On the 2nd of October 2019, the Executive Council of IUPAP received a letter from President Kennedy Reed resigning the presidency because of a family illness. As a result, Michel Spiro, previously the President Designate, is now the President of IUPAP.
The council and commission chairs met in London after the letter was received and passed the following resolution.
IUPAP receives with regret the resignation of President Kennedy Reed. In accepting this resignation, IUPAP records its appreciation of his 17 fruitful years of service for IUPAP, first in C13, then representing IUPAP in ICSU and culminating in his term as President Designate and President. We wish him well in his future, and will find ways in which IUPAP can be a part of that.
Noting that our Statutes say “if the President is unable to serve the President Designate shall assume the Presidency”, we welcome Prof Michel Spiro as the President of IUPAP.
Kennedy Reed became the President of our Union at the close of our 2017 General Assembly, planning to be our President for three years, until the close of our 2020 General Assembly. We are sad that his personal circumstances have forced him to shorten that term, depriving us of his expertise.
He was elected as IUPAP President Designate in 2015 and has been the IUPAP President for the last two years. His work as President was made difficult by his own illness and then the family illness which brought him to the point that he needed to resign. Through this he continued to work as hard as he could for IUPAP. In particular he devoted much energy to establishing the working group on physics and industry.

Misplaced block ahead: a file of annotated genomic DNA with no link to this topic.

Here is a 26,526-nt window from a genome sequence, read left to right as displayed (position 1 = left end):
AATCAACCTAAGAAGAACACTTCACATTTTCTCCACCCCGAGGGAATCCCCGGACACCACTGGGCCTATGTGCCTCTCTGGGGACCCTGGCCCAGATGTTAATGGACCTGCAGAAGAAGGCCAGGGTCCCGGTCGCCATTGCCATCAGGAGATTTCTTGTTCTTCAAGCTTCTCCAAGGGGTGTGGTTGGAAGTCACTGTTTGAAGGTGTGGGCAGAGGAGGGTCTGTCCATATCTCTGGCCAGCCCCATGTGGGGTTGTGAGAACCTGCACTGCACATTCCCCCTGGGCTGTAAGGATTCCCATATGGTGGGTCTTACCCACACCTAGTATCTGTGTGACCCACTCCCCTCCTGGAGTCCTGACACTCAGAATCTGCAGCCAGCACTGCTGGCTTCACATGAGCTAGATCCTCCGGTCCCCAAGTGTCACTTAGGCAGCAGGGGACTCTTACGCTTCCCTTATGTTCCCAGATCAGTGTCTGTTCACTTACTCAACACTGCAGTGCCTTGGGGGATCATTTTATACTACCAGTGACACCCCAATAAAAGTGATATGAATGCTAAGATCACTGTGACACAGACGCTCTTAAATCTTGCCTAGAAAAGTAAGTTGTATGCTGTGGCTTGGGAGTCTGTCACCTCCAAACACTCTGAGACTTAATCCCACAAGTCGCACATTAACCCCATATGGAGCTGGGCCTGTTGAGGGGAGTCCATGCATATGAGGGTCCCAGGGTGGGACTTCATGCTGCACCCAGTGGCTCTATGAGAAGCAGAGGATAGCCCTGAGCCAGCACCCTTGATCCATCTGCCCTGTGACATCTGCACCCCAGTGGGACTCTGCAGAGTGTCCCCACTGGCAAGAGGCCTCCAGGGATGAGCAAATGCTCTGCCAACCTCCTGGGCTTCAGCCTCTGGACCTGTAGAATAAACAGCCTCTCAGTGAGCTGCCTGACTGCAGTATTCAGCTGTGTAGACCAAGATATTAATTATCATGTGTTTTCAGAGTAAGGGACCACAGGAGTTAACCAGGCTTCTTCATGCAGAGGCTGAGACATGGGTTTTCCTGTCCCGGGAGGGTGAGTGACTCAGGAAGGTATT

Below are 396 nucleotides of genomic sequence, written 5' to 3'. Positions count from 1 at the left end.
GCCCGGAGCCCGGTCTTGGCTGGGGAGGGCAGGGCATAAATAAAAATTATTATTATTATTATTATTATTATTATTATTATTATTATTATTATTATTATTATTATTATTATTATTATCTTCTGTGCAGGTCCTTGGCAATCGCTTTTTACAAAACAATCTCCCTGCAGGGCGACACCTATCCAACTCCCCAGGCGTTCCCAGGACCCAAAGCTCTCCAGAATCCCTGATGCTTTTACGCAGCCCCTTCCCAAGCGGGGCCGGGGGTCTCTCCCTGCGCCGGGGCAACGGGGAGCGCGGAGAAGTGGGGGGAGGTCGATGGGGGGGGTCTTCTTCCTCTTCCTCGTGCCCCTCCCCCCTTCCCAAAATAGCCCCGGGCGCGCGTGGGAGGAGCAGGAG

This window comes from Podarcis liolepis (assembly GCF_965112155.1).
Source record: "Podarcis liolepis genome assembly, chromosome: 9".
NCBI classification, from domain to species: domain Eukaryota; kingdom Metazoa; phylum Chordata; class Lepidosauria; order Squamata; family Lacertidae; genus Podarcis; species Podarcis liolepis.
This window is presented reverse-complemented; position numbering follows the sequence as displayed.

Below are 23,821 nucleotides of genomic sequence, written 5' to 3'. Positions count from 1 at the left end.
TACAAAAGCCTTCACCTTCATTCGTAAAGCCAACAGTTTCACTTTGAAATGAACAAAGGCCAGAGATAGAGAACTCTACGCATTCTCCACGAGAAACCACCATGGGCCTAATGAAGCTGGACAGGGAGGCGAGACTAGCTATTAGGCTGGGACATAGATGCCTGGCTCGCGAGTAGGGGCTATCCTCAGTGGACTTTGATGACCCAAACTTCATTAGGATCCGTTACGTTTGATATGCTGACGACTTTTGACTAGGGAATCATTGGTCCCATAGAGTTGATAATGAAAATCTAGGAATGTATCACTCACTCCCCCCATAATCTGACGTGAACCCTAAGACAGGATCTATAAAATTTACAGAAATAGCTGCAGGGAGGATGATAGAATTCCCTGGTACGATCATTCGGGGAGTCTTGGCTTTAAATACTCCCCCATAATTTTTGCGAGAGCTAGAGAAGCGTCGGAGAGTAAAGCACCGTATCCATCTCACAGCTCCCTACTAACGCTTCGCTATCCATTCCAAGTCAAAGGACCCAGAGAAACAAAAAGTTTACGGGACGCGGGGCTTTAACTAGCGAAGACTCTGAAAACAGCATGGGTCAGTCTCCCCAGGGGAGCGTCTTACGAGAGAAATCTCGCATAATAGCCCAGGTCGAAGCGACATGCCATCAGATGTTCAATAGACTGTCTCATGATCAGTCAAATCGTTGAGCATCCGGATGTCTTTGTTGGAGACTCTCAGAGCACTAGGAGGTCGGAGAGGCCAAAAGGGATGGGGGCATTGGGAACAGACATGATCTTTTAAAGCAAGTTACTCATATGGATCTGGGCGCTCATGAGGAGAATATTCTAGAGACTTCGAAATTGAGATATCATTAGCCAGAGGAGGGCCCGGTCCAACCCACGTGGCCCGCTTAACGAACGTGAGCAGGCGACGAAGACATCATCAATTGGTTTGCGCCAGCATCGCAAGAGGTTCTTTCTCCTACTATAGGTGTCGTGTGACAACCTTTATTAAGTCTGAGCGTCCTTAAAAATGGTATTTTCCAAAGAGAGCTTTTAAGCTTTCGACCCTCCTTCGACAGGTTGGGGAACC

His service in the Presidential line was just the final phase of his work for IUPAP. In all he served IUPAP for seventeen years. He started his work with IUPAP as a member of C13 in 2002, and was the Chair of C13 in 2008-2011. He attracted the first ICSU grant with IUPAP received. He was then elected as the IUPAP nominee to the ICSU Executive Board, and in that capacity served on the ICSU committee for their Regional Office for Africa.
He received his PhD from the University of Nebraska in 1976 in theoretical atomic physics and has made distinguished contributions to our understanding of electron-atom and atom-atom collisions, particularly those relevant to high energy and high density plasmas. He retired two years ago from the Atomic Theory Group at the Lawrence Livermore Lab, where he was working on physics of interest to the laser fusion program.
He has been recognised for his work with, and co-founding of, the National Physical Science Consortium which provides fellowships for women and minority PhD graduates, particularly by receiving the 2009 Presidential Award for excellence in Science, Physics and Mathematics mentoring. He also received the 2003 John Wheatly award from the American Physical Society for the promotion of physics research education in Africa.
It is a blow to IUPAP that we losing an enthusiastic promoter of physics and mentor of physicists in this way, and are grateful for the long and fruitful service he has given to us. We wish him strength in the difficult time ahead. He has made an important difference to our Union. In thanks to him we should all work to support and improve IUPAP.